By Jerika L.H
2015-2016 Public Policy reports indicate that the average per student state spending for UC and CSU has reached historical lows – just half of what it was in the year 2000. This deficit in per student spending has gone from $16,200 to $8,280 in the past sixteen years. The 54% decline in student allocations correlates with a rise in student loan debt, which is currently at a UC average of $20,210.
UC tuition is presently at $13,456, making it “the largest single source of core operating funds.” Students contributions comprise $3 billion in tuition and fees, while the state comes in below that at $2.38 billion.
Ironically, the University of California enjoyed free tuition for almost a hundred years since its 1868 inception. The founding charter states: “For the time being, an admission fee and rates of tuition such as the Board of Regents shall deem expedient may be required of each pupil; and as soon as the income of the University shall permit, admission and tuition shall be free to all residents of the state.”
Nominal fees were introduced in the 1950s, when in-state tuition was capped at $86. Tuition rose to $300 in 1968 and then dropped to $150 in 1970. Rates quadrupled in the late 70s, and then doubled again in the 80s at $1,296. By the early 2000s, tuition was set at $3,086.
Given the current rate, this past decade has experienced a 220% increase in tuition from the decade prior. The astronomical rise in tuition fees coupled with slashed state spending has resulted in difficult financial standings for students. The current statistics on student debt in the U.S is 1.2 trillion dollars, with 7 million students in default of their loans.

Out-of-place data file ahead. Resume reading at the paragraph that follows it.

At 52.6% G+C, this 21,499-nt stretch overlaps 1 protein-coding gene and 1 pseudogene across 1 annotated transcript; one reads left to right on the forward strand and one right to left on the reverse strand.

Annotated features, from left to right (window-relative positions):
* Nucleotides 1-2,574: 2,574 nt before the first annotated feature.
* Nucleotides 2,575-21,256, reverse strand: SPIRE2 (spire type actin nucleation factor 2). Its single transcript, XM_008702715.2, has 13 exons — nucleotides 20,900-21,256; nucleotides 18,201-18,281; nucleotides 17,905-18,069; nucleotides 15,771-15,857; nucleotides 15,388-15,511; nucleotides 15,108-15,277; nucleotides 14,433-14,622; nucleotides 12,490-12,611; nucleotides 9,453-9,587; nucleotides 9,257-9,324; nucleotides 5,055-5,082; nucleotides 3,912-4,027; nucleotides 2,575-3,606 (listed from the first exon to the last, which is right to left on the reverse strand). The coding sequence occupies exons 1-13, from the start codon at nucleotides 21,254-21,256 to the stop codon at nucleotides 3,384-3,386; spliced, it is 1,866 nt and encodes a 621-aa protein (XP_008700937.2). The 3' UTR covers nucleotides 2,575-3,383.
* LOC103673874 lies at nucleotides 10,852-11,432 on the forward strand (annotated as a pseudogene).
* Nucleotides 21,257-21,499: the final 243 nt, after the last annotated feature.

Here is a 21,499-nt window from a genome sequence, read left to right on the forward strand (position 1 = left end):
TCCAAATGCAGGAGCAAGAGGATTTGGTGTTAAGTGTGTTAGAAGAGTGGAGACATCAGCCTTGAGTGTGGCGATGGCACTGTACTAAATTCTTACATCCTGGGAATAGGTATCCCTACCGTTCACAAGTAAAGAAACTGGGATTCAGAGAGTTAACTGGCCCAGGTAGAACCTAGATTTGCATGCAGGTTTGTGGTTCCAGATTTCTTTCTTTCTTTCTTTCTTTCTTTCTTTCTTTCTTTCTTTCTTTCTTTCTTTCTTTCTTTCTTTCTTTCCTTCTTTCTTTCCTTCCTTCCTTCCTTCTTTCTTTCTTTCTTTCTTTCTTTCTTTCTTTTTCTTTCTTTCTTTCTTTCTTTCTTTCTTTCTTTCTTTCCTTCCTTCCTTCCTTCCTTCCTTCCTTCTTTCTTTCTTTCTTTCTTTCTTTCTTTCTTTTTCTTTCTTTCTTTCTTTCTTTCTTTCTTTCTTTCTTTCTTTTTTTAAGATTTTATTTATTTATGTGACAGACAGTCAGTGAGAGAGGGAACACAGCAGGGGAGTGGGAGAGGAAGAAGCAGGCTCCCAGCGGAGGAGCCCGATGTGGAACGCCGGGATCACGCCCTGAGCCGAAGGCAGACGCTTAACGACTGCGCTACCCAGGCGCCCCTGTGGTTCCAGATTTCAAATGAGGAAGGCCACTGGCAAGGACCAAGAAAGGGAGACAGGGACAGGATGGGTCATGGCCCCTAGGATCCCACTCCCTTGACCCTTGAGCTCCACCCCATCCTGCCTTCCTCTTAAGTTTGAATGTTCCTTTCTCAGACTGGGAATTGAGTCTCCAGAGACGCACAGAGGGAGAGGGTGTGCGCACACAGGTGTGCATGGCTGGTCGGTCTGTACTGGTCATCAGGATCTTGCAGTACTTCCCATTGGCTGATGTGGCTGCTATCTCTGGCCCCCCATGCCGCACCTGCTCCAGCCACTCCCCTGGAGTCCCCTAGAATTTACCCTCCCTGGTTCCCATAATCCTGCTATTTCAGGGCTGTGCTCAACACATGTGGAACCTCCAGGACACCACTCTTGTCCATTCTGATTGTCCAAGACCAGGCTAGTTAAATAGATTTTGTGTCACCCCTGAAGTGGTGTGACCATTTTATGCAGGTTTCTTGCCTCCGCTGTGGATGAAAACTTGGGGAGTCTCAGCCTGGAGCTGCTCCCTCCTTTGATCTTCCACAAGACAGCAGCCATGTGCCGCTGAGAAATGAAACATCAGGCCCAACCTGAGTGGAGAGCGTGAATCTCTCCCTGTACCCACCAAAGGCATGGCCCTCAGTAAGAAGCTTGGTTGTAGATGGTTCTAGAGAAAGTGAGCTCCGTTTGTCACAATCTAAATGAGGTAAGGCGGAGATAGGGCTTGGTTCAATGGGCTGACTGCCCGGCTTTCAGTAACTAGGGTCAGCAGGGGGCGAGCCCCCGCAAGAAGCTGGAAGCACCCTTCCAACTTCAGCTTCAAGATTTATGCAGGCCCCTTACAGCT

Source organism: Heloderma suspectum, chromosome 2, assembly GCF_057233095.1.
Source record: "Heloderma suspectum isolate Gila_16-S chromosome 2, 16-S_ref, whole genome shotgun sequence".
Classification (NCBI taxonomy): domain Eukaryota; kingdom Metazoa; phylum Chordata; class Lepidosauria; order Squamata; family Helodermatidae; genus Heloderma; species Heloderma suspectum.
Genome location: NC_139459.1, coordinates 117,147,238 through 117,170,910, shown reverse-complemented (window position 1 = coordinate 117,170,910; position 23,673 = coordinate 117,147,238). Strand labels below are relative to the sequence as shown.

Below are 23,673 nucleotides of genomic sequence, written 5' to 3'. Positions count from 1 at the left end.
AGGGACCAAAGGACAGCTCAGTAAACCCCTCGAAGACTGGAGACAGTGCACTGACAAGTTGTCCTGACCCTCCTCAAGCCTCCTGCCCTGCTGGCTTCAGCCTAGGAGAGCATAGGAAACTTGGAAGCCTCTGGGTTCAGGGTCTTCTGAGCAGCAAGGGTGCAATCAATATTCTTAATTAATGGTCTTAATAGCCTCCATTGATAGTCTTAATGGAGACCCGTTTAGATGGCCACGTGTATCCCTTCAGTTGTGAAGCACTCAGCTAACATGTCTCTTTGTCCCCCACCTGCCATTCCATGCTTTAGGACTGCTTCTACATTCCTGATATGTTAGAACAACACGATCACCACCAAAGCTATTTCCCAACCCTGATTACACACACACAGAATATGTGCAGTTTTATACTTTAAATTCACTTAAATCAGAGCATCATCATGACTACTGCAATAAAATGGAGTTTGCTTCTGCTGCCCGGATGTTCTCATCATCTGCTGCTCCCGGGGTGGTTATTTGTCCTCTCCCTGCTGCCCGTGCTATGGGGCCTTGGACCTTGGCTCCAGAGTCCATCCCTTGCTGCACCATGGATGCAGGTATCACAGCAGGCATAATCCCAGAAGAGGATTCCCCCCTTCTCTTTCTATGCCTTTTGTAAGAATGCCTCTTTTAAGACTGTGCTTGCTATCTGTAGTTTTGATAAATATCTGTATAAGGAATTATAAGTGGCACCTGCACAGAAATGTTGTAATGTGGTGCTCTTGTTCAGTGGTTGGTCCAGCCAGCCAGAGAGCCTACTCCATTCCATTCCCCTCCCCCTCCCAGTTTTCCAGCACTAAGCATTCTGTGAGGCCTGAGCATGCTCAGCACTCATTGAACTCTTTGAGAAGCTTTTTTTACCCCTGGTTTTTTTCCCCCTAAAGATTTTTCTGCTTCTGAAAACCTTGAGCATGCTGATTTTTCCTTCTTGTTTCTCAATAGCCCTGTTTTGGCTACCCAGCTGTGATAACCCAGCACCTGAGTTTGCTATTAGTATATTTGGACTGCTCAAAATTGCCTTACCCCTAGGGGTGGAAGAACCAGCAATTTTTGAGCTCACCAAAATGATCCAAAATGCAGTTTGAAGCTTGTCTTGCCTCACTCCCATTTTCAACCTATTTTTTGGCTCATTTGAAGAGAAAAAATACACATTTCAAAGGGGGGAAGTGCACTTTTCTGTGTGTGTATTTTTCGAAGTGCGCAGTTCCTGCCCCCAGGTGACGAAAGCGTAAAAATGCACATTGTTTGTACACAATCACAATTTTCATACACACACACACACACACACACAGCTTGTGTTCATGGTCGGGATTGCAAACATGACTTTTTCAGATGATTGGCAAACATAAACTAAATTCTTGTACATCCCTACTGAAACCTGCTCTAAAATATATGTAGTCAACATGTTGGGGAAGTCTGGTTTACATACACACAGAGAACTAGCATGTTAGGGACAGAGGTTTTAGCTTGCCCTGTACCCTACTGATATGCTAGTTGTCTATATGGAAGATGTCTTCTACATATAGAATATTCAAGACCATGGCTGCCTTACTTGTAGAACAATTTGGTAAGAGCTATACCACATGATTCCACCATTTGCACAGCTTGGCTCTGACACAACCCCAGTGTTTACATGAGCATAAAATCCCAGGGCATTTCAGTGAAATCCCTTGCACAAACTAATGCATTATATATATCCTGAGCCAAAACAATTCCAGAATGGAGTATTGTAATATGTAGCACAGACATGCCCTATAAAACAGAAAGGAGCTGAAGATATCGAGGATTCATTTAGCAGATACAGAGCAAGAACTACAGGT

Yet, not everyone is suffering from the onset of austerity policies in education. $41.3 billion in profit is made annually off student loans.
In addition, the UC has experienced an unprecedented expansion of its administration, which has more than tripled since the year 2000. The number of faculty has only slightly increased despite a boom in enrolled students.
In that same vein, more administration means more administrative spending, as well as more employees under the purview of the Chancellors – a key point which allows the UC Regents to increase Chancellor salaries, which have reached all-time highs in recent years.
Newer Chancellors are now making up to double what their direct predecessors were making just years before them. In fact, the discrepancy in Chancellor pay is what prompted UC Regents to approve a 20% increase in Chancellor salaries in 2014, despite numerous cuts to faculty payrolls.
The Regents called this increase a measure to “correcting injustices,” despite the fact that all the UC Chancellors fall within the top 1% of national earners while many faculty members are struggling to get by under current wages.
Janet Napolitano noted that the pay increases were justified under the grounds that UC was willing to pay for “world class leadership”– a comment that is now being called into question amidst Chancellor Katehi’s current ethical scandal.